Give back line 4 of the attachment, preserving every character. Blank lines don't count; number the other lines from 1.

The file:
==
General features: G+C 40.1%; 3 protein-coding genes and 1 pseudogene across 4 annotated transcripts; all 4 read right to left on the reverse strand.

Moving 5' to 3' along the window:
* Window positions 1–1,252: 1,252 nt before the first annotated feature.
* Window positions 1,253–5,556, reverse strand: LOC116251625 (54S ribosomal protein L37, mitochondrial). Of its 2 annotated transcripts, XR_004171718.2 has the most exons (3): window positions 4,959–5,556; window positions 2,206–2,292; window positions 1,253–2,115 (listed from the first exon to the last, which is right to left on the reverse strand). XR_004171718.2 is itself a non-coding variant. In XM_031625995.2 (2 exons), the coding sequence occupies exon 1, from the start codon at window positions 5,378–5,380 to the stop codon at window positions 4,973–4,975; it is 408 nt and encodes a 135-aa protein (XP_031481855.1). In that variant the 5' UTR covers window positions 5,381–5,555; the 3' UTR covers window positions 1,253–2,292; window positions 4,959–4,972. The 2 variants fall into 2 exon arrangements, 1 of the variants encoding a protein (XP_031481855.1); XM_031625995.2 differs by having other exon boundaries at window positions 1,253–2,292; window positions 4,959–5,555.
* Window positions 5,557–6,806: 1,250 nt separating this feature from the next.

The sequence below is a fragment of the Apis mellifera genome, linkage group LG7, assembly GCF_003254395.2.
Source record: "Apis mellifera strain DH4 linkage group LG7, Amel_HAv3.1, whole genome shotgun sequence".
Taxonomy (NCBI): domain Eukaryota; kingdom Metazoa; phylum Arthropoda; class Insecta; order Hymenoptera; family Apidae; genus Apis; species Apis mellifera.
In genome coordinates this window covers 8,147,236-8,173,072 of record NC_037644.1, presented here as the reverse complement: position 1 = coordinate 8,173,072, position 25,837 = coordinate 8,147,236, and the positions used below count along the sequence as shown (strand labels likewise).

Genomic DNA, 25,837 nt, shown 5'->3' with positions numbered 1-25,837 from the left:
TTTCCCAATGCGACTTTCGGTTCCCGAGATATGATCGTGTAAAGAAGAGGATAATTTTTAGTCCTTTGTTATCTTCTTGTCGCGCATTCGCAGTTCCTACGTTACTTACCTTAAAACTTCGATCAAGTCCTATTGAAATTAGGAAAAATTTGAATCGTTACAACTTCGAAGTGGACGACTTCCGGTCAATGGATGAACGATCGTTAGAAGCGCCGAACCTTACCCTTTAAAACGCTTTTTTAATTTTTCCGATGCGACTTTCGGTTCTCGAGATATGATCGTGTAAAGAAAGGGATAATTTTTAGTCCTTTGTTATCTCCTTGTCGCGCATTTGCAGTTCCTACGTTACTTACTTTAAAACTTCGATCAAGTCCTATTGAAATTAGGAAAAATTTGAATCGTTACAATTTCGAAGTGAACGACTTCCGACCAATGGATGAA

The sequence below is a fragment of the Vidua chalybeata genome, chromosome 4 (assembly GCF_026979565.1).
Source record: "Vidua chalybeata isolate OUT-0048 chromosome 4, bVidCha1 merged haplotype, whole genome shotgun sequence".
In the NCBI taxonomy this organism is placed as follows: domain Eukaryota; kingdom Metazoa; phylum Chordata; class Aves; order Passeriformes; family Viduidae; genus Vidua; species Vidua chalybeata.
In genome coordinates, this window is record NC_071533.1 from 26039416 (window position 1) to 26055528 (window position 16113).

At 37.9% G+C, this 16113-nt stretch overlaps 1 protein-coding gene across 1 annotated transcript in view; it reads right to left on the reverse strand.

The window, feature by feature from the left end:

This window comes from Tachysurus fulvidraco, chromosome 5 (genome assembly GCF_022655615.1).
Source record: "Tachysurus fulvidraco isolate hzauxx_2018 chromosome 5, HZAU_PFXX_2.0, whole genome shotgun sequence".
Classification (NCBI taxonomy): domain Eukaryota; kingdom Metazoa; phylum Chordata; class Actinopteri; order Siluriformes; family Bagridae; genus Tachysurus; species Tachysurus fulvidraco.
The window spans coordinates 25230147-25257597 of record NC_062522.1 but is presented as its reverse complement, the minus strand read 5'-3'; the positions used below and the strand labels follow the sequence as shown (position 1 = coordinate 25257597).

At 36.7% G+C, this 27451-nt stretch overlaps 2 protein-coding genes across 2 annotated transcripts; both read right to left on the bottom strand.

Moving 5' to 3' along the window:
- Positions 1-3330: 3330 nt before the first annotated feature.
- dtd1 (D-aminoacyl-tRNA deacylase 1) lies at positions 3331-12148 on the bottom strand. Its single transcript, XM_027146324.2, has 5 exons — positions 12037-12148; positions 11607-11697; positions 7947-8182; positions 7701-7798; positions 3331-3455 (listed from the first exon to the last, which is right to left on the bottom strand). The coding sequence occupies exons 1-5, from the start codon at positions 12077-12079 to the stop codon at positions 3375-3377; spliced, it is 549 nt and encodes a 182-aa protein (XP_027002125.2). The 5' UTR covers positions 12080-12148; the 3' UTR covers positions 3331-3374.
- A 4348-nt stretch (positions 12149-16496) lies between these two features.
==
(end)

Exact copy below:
* Window positions 1,253–5,556, reverse strand: LOC116251625 (54S ribosomal protein L37, mitochondrial). Of its 2 annotated transcripts, XR_004171718.2 has the most exons (3): window positions 4,959–5,556; window positions 2,206–2,292; window positions 1,253–2,115 (listed from the first exon to the last, which is right to left on the reverse strand). XR_004171718.2 is itself a non-coding variant. In XM_031625995.2 (2 exons), the coding sequence occupies exon 1, from the start codon at window positions 5,378–5,380 to the stop codon at window positions 4,973–4,975; it is 408 nt and encodes a 135-aa protein (XP_031481855.1). In that variant the 5' UTR covers window positions 5,381–5,555; the 3' UTR covers window positions 1,253–2,292; window positions 4,959–4,972. The 2 variants fall into 2 exon arrangements, 1 of the variants encoding a protein (XP_031481855.1); XM_031625995.2 differs by having other exon boundaries at window positions 1,253–2,292; window positions 4,959–5,555.